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Meat industry reacts to 'The truth about meat'

The Meat Advisory Panel has reacted to claims made in last night’s BBC programme


Alex   Black

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Meat industry reacts to #thetruthaboutmeat

The Meat Advisory Panel (MAP) has reacted to claims from last night’s BBC1 programme The truth about meat with Chris Bavin.

 

The programme focused around the health implications of meat and summarised people should eat less red and processed meat but promoted white meat and offal as healthier options.

 

MAP member Professor Robert Pickard said red meat has been ’wrongly and unfairly demonised’.

 

"Red and processed meat do not give you cancer.

 

"The healthiest way to enjoy red meat in the diet is to stick within the 70 gram daily limit, avoid burning or charring the meat, and serve with plenty of vegetables. That is the truth of the matter."

 


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Smoking

 

Professor Pickard disputed the claim one bacon roll is the equivalent of smoking four cigarettes.

 

"In no way whatsoever does eating red or processed meat carry a similar health risk as smoking tobacco."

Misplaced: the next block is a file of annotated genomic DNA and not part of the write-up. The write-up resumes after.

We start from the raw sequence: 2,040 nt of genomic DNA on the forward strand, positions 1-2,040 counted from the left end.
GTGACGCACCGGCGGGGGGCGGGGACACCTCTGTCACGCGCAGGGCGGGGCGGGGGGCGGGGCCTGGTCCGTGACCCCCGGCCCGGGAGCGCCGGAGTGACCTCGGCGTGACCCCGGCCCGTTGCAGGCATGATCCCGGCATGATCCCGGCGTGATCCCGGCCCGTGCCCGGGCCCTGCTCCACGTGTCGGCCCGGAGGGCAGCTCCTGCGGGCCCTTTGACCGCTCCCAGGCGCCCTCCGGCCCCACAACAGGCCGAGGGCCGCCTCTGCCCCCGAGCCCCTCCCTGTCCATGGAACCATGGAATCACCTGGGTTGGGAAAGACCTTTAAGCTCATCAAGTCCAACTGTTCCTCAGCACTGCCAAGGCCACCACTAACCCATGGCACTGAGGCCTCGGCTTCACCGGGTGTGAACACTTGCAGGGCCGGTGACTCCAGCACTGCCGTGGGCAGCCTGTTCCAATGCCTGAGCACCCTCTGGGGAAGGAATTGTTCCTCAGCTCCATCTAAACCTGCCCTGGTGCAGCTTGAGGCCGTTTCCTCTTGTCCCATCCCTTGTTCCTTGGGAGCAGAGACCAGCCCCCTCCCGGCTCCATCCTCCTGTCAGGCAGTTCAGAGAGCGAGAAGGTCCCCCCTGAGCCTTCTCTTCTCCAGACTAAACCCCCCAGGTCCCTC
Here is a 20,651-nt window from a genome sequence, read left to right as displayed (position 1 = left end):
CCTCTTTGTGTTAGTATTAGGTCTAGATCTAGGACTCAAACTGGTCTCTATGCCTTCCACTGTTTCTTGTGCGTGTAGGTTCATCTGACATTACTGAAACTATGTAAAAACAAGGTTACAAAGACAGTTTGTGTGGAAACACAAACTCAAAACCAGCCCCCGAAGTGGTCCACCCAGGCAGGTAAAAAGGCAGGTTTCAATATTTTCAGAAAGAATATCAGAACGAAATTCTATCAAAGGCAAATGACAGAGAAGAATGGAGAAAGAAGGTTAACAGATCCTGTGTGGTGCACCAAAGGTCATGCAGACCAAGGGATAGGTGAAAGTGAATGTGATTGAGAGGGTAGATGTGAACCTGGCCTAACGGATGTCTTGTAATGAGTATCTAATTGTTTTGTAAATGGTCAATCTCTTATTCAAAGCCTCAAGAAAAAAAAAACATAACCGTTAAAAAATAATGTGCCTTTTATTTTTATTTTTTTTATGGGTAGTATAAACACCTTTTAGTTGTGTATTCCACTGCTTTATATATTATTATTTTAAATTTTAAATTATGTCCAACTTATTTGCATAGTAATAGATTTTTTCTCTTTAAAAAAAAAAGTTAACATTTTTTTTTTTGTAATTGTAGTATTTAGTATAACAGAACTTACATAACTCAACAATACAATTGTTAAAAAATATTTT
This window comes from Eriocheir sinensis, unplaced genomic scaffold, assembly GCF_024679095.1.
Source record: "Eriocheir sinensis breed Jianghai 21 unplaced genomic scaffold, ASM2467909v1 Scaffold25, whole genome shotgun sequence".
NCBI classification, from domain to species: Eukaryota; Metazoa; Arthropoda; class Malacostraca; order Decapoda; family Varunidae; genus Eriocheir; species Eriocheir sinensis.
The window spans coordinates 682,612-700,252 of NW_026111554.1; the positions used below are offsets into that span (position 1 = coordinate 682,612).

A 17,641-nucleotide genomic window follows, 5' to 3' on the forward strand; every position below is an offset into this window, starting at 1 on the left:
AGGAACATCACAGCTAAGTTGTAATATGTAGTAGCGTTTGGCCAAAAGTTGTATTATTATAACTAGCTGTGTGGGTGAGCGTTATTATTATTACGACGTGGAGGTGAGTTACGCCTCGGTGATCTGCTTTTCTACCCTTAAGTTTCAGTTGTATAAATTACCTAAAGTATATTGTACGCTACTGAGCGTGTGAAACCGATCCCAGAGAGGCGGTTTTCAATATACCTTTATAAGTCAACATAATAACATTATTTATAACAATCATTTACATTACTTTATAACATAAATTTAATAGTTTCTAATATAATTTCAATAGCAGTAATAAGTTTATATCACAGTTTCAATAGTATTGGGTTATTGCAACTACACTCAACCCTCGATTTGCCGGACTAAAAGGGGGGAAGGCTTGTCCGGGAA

It also showed Mr Bavin weighing his cooked breakfast meats to see how much processed meat he was eating.

 

"The other crucial inaccurately communicated point is that we are eating too much processed meat. The IARC ruling identified intakes of 50g of processed meat every day leads to a very small increase in the risk of bowel cancer."

 

The National Diet and Nutrition Survey showed the UK average daily intake of processed meat is 15.5g. British sausages and burgers are not generally classified as processed meat as, unlike European versions, they are usually not cured or smoked.

 

"Cutting meat out of the diet appears to offer no benefits to bowel cancer risk anyway as European studies show similar rates of bowel cancer in meat eaters versus vegetarians," he added.

 

"Randomised clinical trials also conclude that there are no advantages to body weight, blood pressure or cholesterol levels by swapping red meat for white meat or plant foods, as long as lean cuts of red meat are selected."

 

The programme did highlight the nutrients found in a steak including the levels of zinc, potassium, vitamin D, iron and protein with iron in particular being flagged as ‘difficult to replace’. About 20 per cent of women have a low intake of iron.

 

 

Animal welfare

 

AHDB’s Dr Phil Hadley was also featured in the programme showing Mr Bavin around an abattoir and discussing animal welfare.

 

Dr Hadley stated animals in the slaughterhouse needed to be ‘treated properly’ or the quality of their meat would be affected.

 

Following his tour, Mr Bavin said watching the slaughter had been ‘quick and humane’ and made him appreciate meat more.

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